The Struggle of Democracy in Bolivia

Evo Morales, the president of Bolivia, has changed the constitution in order to remain president. He currently has been in office for almost 12 years and is determined to stay in office for four more years even though the country has said they no longer want him as president. The citizens of Bolivia remain divided because half of the population is indigenous, and President Evo Morales supports them wholeheartedly due to his indigenous background. The other half is upset due to the changes in some laws concerning freedom of religion, and many are conflicted with President Morales’ Socialist government idea.

In his past terms, President Morales improved the state of Bolivia’s economy by increasing GDP or Gross Domestic Product and helping many of the indigenous people in Bolivia. Some of his main goals included reducing discrimination against the natives and improving their state of living. Since many of the natives live under the poverty line, he decided to provide them with education and funds for construction in their villages. While President Evo Morales has had some positive impacts on Bolivia, recently many of the middle-class citizens worry if he is abusing his power. He has begun to create controversial laws, change the constitution and take property away from middle-class families, to give to the poor. In the February of 2016, President Morales decided to ask citizens of Bolivia to vote through a referendum if he should stay in office and run for a 4th term. The majority voted that he should leave office in 2019; however, President Evo Morales has a great power over the Congress and influenced them to change the Constitution. The change stated that a president could stay in office for more than two terms, which was considered the maximum. In the past month, he also created a law that stated if people were caught evangelizing in public, they could be sentenced to up to twelve years in prison. Fortunately, about one week later it was revoked due to numerous protests organized by Christians.

Prayer march in Santa Cruz, Bolivia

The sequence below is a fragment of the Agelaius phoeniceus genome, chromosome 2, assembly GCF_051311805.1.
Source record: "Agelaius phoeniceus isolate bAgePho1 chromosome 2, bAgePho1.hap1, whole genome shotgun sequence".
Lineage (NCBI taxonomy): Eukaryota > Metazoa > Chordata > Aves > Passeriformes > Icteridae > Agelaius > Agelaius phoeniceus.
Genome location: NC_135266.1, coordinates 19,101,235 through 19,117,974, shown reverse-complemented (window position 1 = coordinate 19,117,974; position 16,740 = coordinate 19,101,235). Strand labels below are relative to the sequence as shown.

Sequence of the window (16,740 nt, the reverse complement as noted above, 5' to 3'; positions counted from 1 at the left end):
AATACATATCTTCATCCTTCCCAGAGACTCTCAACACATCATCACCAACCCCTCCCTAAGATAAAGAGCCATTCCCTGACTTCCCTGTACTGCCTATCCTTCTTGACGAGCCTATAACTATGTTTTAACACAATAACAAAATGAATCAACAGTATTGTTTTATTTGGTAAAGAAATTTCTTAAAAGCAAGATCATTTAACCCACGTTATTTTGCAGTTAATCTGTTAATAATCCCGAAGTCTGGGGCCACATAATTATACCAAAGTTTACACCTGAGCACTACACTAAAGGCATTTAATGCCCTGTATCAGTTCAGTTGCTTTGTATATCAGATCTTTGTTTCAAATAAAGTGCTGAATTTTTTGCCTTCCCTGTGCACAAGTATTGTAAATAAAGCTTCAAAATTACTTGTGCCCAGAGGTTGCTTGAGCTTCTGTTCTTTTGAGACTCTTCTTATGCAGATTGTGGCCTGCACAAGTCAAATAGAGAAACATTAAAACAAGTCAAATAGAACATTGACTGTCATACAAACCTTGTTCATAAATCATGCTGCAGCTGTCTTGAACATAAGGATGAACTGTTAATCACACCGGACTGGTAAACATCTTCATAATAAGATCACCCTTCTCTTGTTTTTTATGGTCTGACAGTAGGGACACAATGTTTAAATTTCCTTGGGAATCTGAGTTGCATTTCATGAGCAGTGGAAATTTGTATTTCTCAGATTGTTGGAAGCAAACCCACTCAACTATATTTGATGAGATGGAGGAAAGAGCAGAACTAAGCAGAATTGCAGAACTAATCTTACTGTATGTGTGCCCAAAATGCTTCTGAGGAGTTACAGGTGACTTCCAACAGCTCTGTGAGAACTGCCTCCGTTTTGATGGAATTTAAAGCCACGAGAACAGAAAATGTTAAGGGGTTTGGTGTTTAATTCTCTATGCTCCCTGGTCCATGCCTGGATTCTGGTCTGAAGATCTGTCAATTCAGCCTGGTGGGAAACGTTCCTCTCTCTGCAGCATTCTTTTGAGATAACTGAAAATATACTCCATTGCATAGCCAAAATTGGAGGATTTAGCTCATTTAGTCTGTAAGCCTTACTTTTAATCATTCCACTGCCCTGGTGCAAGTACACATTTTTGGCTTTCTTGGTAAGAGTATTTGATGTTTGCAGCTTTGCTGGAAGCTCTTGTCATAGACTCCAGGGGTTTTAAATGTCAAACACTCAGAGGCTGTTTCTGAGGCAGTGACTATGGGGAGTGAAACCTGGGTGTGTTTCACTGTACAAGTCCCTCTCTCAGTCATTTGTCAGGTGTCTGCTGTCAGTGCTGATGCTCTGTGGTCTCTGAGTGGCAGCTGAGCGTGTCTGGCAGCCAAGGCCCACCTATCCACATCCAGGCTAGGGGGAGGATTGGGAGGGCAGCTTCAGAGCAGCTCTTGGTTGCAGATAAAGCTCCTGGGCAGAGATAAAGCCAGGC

In the past two years, civil protests occurred in Bolivia because of President Morales’s abuse of power. On January 16th of this year, thousands of Christians filled the streets to protest the controversial law that restricted evangelism. On January 21st, most evangelicals in the cities of Cochabamba and La Paz decided to have a day of prayer and fasting. After the continuous protests during the week, Morales decided to revoke the law on January 23rd. Similarly, when he influenced Congress to change The the Constitution regarding the minimum number of terms, a large number of protest occurred on October 17th, 2017. The citizens were angered because they had voted against him running for a 4th term, yet he ignored the referendum.

People gather outside the Basilica of San Francisco to mark 35 years of Bolivia's democracy and protest an attempt by President Evo Morales to run for reelection (picture-alliance/AP Photo/J. Karita)

Protests against President Morales’ run for a fourth term.

In conclusion, it is apparent that the citizens of Bolivia continue to feel divided regarding the socialist ideas of President Morales.While his controversial actions have sparked fear for the loss of democracy, the success of the Christian’s protests does point to some hope. If the Bolivians continue to stand strong for what they believe, perhaps President Evo Morales will acquiesce to the will of the people and the political climate will change for the better.


“Bolivia’s President Evo Morales to run again Despite Referendum Ruling it Out.” The Guardian, Guardian News and Media, 17 Dec. 2016, <>

“Evo Morales Finds a way to run for Re-Election.” The Economist, The Economist Newspaper, 1 Dec. 2017, <>

Lee, Morgan, et al. “Bolivia’s President Revokes Evangelism Restrictions.” News & Reporting, <>

“Profile: Bolivia’s President Evo Morales.” BBC News, BBC, 22 Feb. 2016, <>

Ramos, Daniel, and Mitra Taj; “Bolivians Protest Morales’ New Bid to Extend Term Limits.” Reuters, Thomson Reuters, 10 Oct. 2017,  <>

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  1. Dear writer,
    Freedom of religion? That is totally TOTALLY inaccurate. We don´t have religous problems in Bolivia. Not at all. You can believe in whatever you want. Dancing devils enter the churches in carnival.